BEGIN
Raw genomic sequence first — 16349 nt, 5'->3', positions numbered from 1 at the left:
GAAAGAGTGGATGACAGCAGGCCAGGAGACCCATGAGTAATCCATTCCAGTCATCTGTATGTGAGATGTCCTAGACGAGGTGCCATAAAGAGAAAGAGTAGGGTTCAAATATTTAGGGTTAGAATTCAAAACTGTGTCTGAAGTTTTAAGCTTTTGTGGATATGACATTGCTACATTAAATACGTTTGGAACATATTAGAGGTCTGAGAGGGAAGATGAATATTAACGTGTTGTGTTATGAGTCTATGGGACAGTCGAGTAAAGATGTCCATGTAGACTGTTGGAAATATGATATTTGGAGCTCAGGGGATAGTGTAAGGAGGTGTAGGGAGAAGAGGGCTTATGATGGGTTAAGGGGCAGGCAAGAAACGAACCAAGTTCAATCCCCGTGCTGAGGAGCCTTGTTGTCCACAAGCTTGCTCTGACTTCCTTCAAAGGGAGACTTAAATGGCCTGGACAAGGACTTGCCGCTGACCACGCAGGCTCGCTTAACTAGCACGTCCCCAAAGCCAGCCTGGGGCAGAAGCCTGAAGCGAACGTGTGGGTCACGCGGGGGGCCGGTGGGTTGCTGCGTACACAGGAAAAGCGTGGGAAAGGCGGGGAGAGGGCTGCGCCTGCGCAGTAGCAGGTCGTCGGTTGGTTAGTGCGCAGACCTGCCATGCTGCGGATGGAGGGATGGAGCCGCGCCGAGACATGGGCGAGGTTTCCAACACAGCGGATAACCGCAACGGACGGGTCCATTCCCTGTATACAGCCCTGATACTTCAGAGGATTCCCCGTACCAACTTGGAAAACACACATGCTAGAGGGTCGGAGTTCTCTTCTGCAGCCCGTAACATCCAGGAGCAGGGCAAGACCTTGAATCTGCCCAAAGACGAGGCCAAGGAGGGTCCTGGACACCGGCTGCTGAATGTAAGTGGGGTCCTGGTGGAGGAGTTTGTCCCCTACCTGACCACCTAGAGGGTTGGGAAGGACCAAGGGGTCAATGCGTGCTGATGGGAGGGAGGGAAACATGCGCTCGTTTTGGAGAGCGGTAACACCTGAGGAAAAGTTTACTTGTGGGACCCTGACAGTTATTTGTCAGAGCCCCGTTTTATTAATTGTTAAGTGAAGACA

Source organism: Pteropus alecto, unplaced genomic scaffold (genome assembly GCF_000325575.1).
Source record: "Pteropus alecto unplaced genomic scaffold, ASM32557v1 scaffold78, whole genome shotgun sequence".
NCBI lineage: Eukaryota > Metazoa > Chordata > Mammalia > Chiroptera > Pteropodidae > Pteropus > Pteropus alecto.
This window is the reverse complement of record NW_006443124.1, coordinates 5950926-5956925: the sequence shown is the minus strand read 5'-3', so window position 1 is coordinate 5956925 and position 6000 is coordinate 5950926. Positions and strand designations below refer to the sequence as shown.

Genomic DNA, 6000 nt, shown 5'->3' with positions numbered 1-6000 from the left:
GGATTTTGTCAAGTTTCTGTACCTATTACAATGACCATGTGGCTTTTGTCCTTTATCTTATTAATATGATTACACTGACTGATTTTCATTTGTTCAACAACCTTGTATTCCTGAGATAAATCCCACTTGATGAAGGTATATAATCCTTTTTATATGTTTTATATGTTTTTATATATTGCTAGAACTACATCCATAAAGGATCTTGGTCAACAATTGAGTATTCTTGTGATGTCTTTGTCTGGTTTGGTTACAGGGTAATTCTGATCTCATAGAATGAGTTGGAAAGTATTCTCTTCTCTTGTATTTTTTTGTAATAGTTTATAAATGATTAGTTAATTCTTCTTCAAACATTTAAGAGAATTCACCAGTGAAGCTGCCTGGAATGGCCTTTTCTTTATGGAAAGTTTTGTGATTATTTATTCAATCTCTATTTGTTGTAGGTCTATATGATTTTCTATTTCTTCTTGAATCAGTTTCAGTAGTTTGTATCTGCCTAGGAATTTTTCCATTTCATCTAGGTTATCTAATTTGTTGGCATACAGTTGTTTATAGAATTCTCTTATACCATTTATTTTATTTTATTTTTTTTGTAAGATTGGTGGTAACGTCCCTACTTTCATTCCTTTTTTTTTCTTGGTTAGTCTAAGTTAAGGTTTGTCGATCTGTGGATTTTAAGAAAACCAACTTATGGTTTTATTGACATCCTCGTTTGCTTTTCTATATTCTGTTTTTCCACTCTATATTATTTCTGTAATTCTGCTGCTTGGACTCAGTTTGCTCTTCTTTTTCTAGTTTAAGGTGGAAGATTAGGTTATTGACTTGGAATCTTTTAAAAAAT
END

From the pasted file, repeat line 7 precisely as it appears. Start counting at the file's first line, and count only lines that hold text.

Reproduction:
Genomic DNA, 6000 nt, shown 5'->3' with positions numbered 1-6000 from the left: